Trashing something that I wasted time and gas money on, just because it was a few bucks cheaper than it was last week. Something that I didn't even want in the first place, or I'd have it already.
Maybe I'm just too simple in my mindset.
Wednesday, December 23, 2009
A good start, I thought.
But why do dog obedience classes in the kitty area?
Such is not the proper way of the world of Petsmart. Kitty stuff is always on one side of the store, with the hinterlands reserved for those lesser beasts of disdain.
Grabbing my bag of kitty food, I am suddenly approached by some dufus:
"Sir, will you pet my dog?"
"It's part of his training to not jump when he's excited"
awright, I muffled.
Summoning my inner St. Francis, I reached out and briefly patted the head of his beast.
"Will you give him a treat"
I just did.
"Here, give him this", as he hands me a dog biscuit.
Then the damn thing licked my hand as I gave it's reward.
Feeling violated, I make a break for the register, only to be accosted yet again by another dufus holding a rope with a dog at the end of it.
And it wasn't over...
One by one, they lined up to greet me: dufus' and dogs... one after another...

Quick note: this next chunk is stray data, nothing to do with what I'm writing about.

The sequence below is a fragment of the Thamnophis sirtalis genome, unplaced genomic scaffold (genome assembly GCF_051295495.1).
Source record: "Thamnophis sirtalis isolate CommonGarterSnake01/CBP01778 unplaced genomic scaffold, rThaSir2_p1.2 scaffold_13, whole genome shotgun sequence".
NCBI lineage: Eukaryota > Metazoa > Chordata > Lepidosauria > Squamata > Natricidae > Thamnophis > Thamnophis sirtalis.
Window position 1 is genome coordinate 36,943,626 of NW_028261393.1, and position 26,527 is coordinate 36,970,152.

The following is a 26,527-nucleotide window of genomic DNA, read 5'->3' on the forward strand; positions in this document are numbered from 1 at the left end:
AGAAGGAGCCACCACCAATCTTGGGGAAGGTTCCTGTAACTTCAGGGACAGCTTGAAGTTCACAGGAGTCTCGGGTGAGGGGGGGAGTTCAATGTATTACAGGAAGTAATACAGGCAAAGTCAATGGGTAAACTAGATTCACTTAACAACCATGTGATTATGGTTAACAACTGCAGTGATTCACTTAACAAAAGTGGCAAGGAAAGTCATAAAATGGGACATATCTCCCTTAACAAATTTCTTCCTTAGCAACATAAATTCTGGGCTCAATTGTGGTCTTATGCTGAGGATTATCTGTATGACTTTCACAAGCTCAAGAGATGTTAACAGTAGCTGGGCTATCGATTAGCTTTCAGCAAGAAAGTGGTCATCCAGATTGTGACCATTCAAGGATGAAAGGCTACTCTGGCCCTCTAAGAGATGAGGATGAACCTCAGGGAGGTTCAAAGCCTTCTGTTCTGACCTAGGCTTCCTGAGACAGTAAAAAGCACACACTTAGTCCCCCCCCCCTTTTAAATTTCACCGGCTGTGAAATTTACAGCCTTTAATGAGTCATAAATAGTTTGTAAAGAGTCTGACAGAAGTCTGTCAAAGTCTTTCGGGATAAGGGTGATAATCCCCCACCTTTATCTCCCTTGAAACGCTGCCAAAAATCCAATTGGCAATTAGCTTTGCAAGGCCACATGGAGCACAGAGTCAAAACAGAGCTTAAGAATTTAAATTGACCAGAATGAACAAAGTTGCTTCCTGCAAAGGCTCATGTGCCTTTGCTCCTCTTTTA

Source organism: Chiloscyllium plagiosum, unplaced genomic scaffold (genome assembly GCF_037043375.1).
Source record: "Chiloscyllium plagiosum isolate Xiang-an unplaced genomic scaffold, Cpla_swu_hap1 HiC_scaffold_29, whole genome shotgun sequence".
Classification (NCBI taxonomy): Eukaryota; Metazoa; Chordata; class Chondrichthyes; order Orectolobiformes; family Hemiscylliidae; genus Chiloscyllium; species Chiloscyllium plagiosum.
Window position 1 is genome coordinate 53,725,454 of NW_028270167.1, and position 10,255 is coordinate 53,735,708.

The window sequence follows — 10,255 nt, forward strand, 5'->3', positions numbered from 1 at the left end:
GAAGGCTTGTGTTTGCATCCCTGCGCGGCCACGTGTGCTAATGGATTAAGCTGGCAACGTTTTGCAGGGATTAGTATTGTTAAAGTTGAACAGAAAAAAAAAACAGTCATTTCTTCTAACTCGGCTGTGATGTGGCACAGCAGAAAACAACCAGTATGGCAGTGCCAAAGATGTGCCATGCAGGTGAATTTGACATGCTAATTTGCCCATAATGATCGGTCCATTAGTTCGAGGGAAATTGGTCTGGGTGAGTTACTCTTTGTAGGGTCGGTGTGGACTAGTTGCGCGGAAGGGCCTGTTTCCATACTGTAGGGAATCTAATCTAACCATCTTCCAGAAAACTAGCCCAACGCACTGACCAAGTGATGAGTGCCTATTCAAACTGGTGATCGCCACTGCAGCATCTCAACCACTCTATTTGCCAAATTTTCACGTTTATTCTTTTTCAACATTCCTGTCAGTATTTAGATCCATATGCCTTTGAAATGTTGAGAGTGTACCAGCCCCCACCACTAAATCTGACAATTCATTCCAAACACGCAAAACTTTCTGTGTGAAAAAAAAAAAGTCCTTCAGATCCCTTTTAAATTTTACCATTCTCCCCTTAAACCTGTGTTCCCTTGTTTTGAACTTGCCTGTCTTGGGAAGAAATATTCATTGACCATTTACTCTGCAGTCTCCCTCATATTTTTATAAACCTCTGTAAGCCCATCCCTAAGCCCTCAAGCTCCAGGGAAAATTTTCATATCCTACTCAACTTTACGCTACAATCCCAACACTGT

I must have petted eight happy, tail wagging dogs before I was able to make my escape.
I feel so dirty.
Monday, December 21, 2009
And neither can anybody out there who thinks they can.
Who has read the thing?
So, how can you comment on something nobody else anywhere has even read, and act as if you know what the hell you're talking about?
You can't, if you want to be honest about it.
All I know is that those who have been selling it to us have been speaking out both sides of their asses for nine-plus months, and they aren't going to stop any time soon.
Once it passes into law, then the real sausage will me be made as implementation begins. We won't have a clue about that either, except for what the opposition wants to tell us. And that will likely be just as suspect as the lofty rhetoric we will get from the those in charge.